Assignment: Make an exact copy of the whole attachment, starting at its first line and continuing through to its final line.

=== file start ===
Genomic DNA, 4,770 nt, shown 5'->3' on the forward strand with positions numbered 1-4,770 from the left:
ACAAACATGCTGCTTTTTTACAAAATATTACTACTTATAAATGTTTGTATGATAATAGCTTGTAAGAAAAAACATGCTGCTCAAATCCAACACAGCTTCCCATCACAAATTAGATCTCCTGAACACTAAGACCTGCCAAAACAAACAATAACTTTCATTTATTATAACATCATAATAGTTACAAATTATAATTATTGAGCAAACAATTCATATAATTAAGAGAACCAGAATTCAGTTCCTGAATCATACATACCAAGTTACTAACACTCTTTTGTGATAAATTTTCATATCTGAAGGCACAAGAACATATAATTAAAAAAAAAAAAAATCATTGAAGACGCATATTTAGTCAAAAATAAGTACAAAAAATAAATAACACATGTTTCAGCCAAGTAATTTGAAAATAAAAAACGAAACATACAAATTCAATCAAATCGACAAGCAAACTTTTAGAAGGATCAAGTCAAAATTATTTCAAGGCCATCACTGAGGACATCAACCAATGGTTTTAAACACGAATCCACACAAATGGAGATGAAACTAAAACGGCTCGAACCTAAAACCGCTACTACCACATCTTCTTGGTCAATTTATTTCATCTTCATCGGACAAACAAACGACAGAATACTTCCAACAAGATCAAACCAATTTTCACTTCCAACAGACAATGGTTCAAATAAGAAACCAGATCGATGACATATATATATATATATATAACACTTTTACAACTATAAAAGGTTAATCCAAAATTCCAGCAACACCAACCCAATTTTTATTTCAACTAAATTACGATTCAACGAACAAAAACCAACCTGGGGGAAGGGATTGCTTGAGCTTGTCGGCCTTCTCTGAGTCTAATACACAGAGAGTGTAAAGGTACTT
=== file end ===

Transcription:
Genomic DNA, 4,770 nt, shown 5'->3' on the forward strand with positions numbered 1-4,770 from the left:
ACAAACATGCTGCTTTTTTACAAAATATTACTACTTATAAATGTTTGTATGATAATAGCTTGTAAGAAAAAACATGCTGCTCAAATCCAACACAGCTTCCCATCACAAATTAGATCTCCTGAACACTAAGACCTGCCAAAACAAACAATAACTTTCATTTATTATAACATCATAATAGTTACAAATTATAATTATTGAGCAAACAATTCATATAATTAAGAGAACCAGAATTCAGTTCCTGAATCATACATACCAAGTTACTAACACTCTTTTGTGATAAATTTTCATATCTGAAGGCACAAGAACATATAATTAAAAAAAAAAAAAATCATTGAAGACGCATATTTAGTCAAAAATAAGTACAAAAAATAAATAACACATGTTTCAGCCAAGTAATTTGAAAATAAAAAACGAAACATACAAATTCAATCAAATCGACAAGCAAACTTTTAGAAGGATCAAGTCAAAATTATTTCAAGGCCATCACTGAGGACATCAACCAATGGTTTTAAACACGAATCCACACAAATGGAGATGAAACTAAAACGGCTCGAACCTAAAACCGCTACTACCACATCTTCTTGGTCAATTTATTTCATCTTCATCGGACAAACAAACGACAGAATACTTCCAACAAGATCAAACCAATTTTCACTTCCAACAGACAATGGTTCAAATAAGAAACCAGATCGATGACATATATATATATATATATAACACTTTTACAACTATAAAAGGTTAATCCAAAATTCCAGCAACACCAACCCAATTTTTATTTCAACTAAATTACGATTCAACGAACAAAAACCAACCTGGGGGAAGGGATTGCTTGAGCTTGTCGGCCTTCTCTGAGTCTAATACACAGAGAGTGTAAAGGTACTT